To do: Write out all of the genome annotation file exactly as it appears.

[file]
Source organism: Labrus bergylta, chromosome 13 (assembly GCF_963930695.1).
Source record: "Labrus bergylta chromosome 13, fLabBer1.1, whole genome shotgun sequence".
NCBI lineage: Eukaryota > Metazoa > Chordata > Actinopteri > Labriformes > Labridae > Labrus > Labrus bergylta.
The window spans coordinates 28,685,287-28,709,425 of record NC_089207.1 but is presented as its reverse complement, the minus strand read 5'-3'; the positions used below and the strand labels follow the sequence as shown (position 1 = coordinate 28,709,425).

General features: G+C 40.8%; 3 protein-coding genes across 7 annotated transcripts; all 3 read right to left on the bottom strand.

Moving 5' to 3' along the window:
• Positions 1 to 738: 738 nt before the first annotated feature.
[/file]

Source organism: Labrus bergylta, chromosome 13 (assembly GCF_963930695.1).
Source record: "Labrus bergylta chromosome 13, fLabBer1.1, whole genome shotgun sequence".
NCBI lineage: Eukaryota > Metazoa > Chordata > Actinopteri > Labriformes > Labridae > Labrus > Labrus bergylta.
The window spans coordinates 28,685,287-28,709,425 of record NC_089207.1 but is presented as its reverse complement, the minus strand read 5'-3'; the positions used below and the strand labels follow the sequence as shown (position 1 = coordinate 28,709,425).

General features: G+C 40.8%; 3 protein-coding genes across 7 annotated transcripts; all 3 read right to left on the bottom strand.

Moving 5' to 3' along the window:
• Positions 1 to 738: 738 nt before the first annotated feature.